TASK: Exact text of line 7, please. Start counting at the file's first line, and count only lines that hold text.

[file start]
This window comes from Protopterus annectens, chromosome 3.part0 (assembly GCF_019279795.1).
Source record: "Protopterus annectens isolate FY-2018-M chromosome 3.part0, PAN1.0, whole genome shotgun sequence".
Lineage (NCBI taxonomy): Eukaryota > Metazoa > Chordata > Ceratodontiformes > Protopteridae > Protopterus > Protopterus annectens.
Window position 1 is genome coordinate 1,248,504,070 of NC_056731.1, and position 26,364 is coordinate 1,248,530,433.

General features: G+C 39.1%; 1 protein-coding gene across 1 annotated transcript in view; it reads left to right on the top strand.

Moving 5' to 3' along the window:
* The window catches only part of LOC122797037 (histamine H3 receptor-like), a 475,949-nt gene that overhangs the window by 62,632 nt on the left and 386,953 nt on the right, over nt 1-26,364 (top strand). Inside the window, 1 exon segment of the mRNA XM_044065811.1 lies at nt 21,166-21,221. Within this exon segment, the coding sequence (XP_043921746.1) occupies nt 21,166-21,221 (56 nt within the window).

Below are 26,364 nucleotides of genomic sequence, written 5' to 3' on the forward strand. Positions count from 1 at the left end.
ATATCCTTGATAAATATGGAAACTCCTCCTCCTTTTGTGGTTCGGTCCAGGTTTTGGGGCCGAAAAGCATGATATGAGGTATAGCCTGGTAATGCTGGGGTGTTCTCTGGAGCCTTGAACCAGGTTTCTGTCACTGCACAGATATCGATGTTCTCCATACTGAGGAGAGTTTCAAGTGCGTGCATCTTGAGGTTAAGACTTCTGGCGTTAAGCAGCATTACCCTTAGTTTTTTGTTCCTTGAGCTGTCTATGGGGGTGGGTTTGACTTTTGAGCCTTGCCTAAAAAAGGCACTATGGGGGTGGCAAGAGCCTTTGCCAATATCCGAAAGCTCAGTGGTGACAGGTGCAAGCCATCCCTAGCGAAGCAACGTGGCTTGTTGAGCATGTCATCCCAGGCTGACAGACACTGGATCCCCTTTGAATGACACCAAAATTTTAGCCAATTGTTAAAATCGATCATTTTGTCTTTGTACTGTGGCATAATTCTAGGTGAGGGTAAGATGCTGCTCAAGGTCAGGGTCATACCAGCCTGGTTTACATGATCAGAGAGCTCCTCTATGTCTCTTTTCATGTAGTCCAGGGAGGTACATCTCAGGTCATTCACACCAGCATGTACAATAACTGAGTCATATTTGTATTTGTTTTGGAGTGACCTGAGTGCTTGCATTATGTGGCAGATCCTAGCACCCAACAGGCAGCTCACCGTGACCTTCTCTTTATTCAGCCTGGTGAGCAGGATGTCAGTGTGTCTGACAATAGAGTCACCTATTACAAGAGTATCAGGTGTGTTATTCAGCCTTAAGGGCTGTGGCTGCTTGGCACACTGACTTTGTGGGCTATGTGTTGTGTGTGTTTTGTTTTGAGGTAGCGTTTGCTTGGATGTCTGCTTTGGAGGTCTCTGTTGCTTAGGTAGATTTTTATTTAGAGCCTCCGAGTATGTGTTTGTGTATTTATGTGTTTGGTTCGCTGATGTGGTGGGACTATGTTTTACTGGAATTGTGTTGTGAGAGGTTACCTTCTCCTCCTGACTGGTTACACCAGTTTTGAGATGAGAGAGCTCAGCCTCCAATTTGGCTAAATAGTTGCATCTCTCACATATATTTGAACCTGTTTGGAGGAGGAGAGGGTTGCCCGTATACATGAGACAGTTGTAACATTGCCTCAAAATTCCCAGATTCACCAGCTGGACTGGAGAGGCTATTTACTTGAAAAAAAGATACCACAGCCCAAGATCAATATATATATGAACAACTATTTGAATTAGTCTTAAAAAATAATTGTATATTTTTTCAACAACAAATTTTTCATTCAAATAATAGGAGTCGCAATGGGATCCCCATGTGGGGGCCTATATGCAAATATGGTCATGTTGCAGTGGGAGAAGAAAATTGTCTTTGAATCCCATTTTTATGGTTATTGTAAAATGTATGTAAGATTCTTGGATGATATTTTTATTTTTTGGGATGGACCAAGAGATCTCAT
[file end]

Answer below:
* The window catches only part of LOC122797037 (histamine H3 receptor-like), a 475,949-nt gene that overhangs the window by 62,632 nt on the left and 386,953 nt on the right, over nt 1-26,364 (top strand). Inside the window, 1 exon segment of the mRNA XM_044065811.1 lies at nt 21,166-21,221. Within this exon segment, the coding sequence (XP_043921746.1) occupies nt 21,166-21,221 (56 nt within the window).